Written by Jared Cullum
Art by Jared Cullum, Michelle Ankley & Mike Fiorentino
Edited by Gavin Gronenthal, Cameron Chittock
Published by Archaia
Release Date: May 9, 2018

Holy mother. My heart.

Mokey has lost her artistic spirit. The other Fraggles immediately notice and put a plan I’m action to help their friend. Things don’t really go as planned, and Mokey continues to feel lost and eventually literally does become so. Yet, she finds her way through with the timely arrival of a new friend.

When I realized Fraggle Rock was coming out, I immediately knew I needed to read it and I’m thoroughly happy I did. With minimal context for the 80s tv series, I still feel the comic captures the feel of the world around these strange and happy creatures. Seeing the Fraggles recreated with these visuals was like picking up someone’s sketchbook and seeing their story laid out with a curious and endearing intimacy.

Jared Cullum’s storytelling is remarkable. There’s very little dialog and most of the story is told through narration, reminiscent of many shows geared toward younger children. What I love about this story is that it is one that is easy to digest, but parallels so many real life issues. Mokey’s loss of drive for her art and her eventual journey out of a distressing place is an excellent analog for difficult experiences. From loss and trials to the very real experiences surrounding mental illness, this comics demonstrates that there often is a way out that you can create for yourself and that it help to have friends alongside you.

Cullum’s use of watercolors evokes lots of different feelings. For one, you can almost feel the damp and rocky environment around the Fraggles, but not in a way that is dismal. In fact, Cullum uses darker and muted colors to make this world tangible without making the reader get lost in them. Mokey’s scenes are more somber, a visual expression of her mood, while the other Fraggles are drawn with a vivid contrast. This execution seems deliberate, because in the final panel of the issue, she becomes much brighter, drawing upon the power of emotions through color and illustration.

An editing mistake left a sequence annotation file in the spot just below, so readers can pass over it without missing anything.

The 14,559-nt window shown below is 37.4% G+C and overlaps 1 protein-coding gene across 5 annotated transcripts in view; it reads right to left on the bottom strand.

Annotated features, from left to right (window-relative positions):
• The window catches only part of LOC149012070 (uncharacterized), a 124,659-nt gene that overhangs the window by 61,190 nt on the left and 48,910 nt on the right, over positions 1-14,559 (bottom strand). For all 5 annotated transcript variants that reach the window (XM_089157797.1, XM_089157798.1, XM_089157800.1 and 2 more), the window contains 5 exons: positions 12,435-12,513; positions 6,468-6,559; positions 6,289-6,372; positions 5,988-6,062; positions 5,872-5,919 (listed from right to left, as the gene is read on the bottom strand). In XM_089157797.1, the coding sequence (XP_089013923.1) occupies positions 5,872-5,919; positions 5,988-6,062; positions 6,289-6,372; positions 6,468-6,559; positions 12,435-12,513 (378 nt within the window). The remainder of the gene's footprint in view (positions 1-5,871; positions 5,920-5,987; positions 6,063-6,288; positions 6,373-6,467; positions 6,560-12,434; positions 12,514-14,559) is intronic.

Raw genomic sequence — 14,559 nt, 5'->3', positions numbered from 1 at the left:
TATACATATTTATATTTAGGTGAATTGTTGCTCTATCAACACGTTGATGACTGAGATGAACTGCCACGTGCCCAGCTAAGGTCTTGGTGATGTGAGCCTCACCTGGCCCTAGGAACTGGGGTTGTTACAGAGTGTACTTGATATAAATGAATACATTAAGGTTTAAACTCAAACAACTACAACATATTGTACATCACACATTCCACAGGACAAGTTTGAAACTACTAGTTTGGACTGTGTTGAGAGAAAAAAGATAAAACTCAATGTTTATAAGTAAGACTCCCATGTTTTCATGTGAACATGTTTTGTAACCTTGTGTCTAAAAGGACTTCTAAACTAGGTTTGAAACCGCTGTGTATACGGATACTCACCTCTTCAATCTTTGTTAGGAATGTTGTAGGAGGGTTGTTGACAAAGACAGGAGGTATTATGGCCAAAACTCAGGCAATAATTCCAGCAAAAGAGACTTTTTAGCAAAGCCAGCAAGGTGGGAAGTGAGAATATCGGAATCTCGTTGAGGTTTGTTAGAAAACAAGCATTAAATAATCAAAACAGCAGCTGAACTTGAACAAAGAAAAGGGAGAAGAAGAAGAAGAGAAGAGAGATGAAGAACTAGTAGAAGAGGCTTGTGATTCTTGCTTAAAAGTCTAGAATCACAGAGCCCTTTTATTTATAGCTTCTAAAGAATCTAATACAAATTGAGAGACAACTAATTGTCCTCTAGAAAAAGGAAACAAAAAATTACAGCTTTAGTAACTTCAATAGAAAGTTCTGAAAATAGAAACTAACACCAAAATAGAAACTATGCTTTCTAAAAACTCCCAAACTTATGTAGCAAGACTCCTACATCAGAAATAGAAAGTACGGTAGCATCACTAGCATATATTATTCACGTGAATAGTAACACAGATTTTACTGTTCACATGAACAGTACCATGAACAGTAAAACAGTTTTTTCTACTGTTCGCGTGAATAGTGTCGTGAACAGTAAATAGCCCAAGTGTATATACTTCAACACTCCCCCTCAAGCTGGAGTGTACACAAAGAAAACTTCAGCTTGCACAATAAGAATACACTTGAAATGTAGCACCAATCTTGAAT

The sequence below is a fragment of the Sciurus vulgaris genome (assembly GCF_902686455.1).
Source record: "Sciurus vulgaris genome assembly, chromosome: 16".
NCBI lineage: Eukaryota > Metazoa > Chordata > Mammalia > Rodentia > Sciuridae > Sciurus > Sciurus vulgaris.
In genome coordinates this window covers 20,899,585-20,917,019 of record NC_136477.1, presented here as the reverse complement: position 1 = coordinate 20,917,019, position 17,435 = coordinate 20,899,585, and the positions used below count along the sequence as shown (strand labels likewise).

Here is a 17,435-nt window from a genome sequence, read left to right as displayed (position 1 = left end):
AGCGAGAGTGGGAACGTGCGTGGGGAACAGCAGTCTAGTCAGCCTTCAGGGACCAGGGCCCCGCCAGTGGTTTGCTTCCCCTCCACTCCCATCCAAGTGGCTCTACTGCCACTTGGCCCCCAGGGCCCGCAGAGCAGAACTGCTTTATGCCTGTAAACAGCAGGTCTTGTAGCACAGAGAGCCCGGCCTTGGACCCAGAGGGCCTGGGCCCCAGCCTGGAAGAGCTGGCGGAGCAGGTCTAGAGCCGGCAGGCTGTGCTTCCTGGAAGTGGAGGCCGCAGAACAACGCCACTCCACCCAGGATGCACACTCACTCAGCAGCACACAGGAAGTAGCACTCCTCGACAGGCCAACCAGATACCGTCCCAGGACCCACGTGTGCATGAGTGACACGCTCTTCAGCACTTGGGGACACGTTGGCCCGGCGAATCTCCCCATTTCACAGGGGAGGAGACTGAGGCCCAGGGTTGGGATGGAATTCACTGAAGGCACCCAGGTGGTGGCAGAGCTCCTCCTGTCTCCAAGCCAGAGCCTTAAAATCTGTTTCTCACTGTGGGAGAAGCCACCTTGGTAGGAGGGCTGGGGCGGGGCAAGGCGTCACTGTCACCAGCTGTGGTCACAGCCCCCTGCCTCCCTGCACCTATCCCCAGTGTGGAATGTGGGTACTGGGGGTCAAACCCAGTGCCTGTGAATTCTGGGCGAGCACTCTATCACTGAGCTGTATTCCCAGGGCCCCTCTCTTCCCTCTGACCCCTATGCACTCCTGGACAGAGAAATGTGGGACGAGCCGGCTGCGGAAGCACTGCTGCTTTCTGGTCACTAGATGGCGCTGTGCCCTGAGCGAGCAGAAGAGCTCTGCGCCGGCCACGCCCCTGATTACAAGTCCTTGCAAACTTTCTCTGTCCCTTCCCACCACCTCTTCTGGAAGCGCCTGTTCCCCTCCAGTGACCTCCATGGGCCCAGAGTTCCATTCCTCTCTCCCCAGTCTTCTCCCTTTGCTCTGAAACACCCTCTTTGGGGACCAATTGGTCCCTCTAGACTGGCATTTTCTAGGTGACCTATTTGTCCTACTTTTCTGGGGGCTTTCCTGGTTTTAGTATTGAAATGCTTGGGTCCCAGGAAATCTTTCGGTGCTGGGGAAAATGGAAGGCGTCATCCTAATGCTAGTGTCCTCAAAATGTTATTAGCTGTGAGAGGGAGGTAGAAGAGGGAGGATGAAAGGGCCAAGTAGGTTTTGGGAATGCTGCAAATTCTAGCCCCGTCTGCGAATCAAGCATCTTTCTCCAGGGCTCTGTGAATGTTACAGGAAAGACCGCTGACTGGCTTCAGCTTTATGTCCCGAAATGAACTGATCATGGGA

My favorite page of Fraggle Rock is has Mokey rediscovering her passion. The way that it is set up is a wonderful layer to the story, embracing the art through each page while having her be the sole focus, surrounded by white. A feeling of warmth and happiness emanates from this page, making it a subtly powerful image and one which I think captures the essence of the story.

Fraggle Rock #1 is a heartwarming kind of enjoyable. Not only is this comic stellar from a storytelling standpoint, it also has the potential to be used to help people. We hear a lot that it is not always easy to find a way out of where you are and that the solutions are not always the same, but at least there can be one. The metaphors imbued in this comic are worth examining, but you don’t even have to ponder them for this story to be valuable. It is certainly one which could jive well with all ages, and beyond it being an endearing story, you can glean helpful talking points that could aid people in telling their story and either their way through a challenge or how they could make one.

The Verdict: 10/10


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